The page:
NWC representing onstage. Courtesy of Carol Peterson

N*gger Wetb*ck Ch*nk: The Other Wh*te Meat

By: Karen K. Sakai

"N*W*C" Gets up against the wall for this years show. courtesy of speaktheaterarts.com

A Caucasian female approached the UCLA Central tickets office and timidly asked, "May I have a ticket for 'the show' on Friday?" "The show? What show?" asked the woman behind the counter confused. But the girl still couldn't utter the words, and was forced to point to the title displayed on a nearby poster. "The play" she was referring to was "N*gger Wetb*ck Ch*nk" a comedy created by and starring three UCLA students, Allan Axibal, Rafael Agustin and Miles Gregley.

UCLA graduate student of theater, Rafael Agustin first began writing his own autobiographical play, and later joined forces with friends he made while on the Mt. Sac Community College Speech and Debate Team, Axibal and Gregley, as well as former speech coaches, Steven T. Seagle and Liesel Reinhart to create this award winning show. The creators say "The show traces the origins and evolution of three derogatory terms that shaped our lives and took the place of a genuine understanding of our distinct cultures. In doing this show we hope to reclaim the power of these words for ourselves and for our audiences."

Reactions differed among the UCLA students who saw "N*gger Ch*nk Wetb*ck" written on promo boards all over campus. Some were immediately shocked while others seemed confused at first, unsure of what the signs were even about.

Quick! The N*W*C lists some commonly made stereotypes about their cultures. Courtesy of Carol Peterson

"N*W*C" actor, Allan Axibal, expressed his disheartenment, "the worst feedback we've gotten from the title of the show has been people tearing up our signs and writing "Racist F*ck!!!" all over them, or when organizations don't want to support us because they're afraid of our title and aren't interested in getting to know more about the actual show."

On one of their largest signs displayed visibly on a mid-campus sidewalk, someone wrote "This makes me mad," and underneath "N*W*C" scribbled, "Yeah, it makes us mad too!"

"People may be agitated by the words we use in the title of the show, but the truth is that we are just as aggravated because we've lived with these words all our lives. They are very important words that bring up some very important issues" says Axibal.

Allan Axibal tells his side of the story. Courtesy of Carol Peterson

Despite the hateful graffiti and the removal of over 300 "N*gger Wetb*ck Ch*nk" flyers posted in on-campus dining halls, NWC filled a 586-seat theater last Saturday, November 15th. A line of over 100 UCLA students stood outside in the rain for rush seating given out minutes before the show.

When the house lights dimmed, the asterisks were removed, and great comedy followed. The boys came out in stereotypical garb and mixed sketch comedy with dramatic monologues as they shared their dreams and their problems of being in a place that recognized them as a minority. Perhaps one of the audience's favorites was the "list game" sketch, where "N*W*C" performed a roll-call of commonly made stereotypes of their culture, including a joke about how they memorized the play. "Wrote this play on a laptop," said Axibal. "Wrote this play on a notepad," told Agustin. "Learned this play phonetically," chimed in Gregley.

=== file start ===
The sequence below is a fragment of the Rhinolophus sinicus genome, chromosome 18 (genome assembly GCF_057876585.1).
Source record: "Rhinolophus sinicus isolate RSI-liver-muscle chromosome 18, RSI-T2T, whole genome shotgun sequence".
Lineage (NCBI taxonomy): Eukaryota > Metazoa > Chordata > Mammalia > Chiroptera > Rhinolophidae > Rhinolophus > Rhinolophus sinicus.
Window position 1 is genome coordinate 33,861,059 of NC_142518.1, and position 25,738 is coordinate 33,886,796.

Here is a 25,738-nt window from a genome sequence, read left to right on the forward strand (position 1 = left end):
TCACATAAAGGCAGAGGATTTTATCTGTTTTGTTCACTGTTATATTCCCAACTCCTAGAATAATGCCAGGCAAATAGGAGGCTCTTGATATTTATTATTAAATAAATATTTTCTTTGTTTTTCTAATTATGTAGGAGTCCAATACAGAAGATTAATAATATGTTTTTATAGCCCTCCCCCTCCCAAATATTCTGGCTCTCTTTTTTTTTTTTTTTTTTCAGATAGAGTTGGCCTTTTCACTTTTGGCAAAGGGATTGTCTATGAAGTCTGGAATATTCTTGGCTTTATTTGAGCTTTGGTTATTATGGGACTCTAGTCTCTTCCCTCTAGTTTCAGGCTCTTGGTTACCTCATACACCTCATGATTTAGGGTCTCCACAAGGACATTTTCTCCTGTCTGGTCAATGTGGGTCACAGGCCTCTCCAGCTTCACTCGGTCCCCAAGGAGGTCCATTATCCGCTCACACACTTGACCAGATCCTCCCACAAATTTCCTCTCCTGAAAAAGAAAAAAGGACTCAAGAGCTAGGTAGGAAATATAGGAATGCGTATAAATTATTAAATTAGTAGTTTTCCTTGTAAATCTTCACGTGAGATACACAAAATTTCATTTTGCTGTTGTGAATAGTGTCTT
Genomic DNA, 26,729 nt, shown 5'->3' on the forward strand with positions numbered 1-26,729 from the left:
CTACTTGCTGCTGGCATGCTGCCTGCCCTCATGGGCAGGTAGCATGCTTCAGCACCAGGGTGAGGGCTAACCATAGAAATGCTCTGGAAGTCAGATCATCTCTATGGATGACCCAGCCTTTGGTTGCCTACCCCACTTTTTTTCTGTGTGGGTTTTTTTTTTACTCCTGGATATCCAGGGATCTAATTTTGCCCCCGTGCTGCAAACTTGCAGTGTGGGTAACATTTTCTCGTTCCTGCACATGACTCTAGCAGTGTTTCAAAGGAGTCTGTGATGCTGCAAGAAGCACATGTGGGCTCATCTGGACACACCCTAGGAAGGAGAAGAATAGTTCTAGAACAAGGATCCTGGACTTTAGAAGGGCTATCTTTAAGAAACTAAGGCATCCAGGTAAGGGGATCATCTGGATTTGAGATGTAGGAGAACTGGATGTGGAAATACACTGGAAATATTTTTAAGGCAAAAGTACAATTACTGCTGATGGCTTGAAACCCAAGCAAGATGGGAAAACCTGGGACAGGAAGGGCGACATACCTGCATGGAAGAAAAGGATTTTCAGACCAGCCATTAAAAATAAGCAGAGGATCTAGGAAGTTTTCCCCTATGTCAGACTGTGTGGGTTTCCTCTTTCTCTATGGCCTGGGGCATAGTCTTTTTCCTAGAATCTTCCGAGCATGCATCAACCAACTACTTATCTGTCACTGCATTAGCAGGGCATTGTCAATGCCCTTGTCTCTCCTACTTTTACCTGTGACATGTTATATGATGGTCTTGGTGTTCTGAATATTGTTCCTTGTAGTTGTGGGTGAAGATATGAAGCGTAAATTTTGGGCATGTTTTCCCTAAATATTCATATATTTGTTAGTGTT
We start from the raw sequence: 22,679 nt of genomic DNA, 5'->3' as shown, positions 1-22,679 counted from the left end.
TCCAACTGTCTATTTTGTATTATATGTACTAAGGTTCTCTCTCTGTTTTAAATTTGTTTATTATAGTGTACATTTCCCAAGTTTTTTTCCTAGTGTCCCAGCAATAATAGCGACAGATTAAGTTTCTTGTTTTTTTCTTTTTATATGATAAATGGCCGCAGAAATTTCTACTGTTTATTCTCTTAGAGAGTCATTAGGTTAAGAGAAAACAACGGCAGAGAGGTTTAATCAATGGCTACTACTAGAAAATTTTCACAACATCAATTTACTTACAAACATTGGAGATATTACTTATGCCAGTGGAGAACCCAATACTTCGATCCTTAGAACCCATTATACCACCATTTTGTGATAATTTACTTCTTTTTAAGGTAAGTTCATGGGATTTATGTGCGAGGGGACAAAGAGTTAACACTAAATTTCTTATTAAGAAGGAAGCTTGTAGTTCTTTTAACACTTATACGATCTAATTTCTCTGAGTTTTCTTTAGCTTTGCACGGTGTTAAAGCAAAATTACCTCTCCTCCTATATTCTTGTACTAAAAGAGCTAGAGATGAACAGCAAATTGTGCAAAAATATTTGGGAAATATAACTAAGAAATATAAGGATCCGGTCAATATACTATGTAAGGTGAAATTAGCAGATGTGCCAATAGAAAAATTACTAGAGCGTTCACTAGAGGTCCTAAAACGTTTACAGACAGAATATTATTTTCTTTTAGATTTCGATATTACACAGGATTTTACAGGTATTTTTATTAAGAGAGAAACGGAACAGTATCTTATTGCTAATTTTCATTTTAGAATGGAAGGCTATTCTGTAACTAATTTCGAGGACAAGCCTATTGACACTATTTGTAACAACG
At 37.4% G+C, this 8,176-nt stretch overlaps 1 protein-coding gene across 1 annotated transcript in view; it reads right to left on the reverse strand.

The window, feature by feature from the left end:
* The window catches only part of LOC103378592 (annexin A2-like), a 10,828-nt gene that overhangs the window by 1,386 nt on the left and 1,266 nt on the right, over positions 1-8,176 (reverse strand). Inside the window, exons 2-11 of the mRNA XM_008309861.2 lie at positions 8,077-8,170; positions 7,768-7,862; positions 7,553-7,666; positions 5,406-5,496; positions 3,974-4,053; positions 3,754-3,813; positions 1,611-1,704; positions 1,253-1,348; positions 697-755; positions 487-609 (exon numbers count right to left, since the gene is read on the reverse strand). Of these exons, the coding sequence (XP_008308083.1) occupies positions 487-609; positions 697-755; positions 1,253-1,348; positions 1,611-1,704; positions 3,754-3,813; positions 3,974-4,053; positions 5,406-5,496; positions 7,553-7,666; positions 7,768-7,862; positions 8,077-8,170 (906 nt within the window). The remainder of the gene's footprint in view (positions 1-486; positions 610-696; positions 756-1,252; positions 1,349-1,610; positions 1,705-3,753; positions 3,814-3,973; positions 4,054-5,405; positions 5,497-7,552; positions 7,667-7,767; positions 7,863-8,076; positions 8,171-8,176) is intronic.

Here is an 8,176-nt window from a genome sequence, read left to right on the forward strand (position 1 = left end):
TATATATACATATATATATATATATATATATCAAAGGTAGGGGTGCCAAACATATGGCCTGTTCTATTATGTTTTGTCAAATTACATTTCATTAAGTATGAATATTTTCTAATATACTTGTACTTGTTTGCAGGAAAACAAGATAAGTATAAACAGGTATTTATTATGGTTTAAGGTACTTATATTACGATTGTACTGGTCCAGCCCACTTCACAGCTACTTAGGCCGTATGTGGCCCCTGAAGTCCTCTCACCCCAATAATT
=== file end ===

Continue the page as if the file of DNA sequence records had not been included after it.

In the midst of the laughter, when "N*W*C" posed serious questions to the audience, it seemed to invoke a deeper, self-reflection. What were we laughing about? Did laughing at those jokes mean we were racist? Is racism still a problem?

While some find it offensive and unacceptable to use those three words in any circumstance, perhaps those people are the ones continuing the separation of the human race. "N*W*C" uses those words to make a demonstration of using the comedy, the similarities, the hardships, the oppression and the pain, to join together three very different characters on stage, and in retrospect, the laughter that the audience has shared was uniting us in the understanding of what "racism" has become.

The actors of "N*W*C" have dreams of reaching more people with the show whether it be through college tours, or television and film. However, despite the huge success of the show, Axibal remains humble, "I'm so thankful to everyone who came to see us and to everyone who waited in those ridiculous lines outside and in the cold. Without their support, we couldn't get anywhere. We always appreciate it immensely."

When asking Axibal what he hoped the audience took away from the show, he remarked, "I hope that audiences walk away with a greater love and respect for themselves and for others. The show isn't about pointing fingers or casting blame on anyone, it's about setting the angst and anger aside and working together to solve problems and create a better situation for ourselves."

For more information on "N*W*C" visit speaktheatrearts.com.

For "N*W*C" merchandise visit cafeshops.com/nwcshop.

November 21, 2003



© APMN, Tom Plate.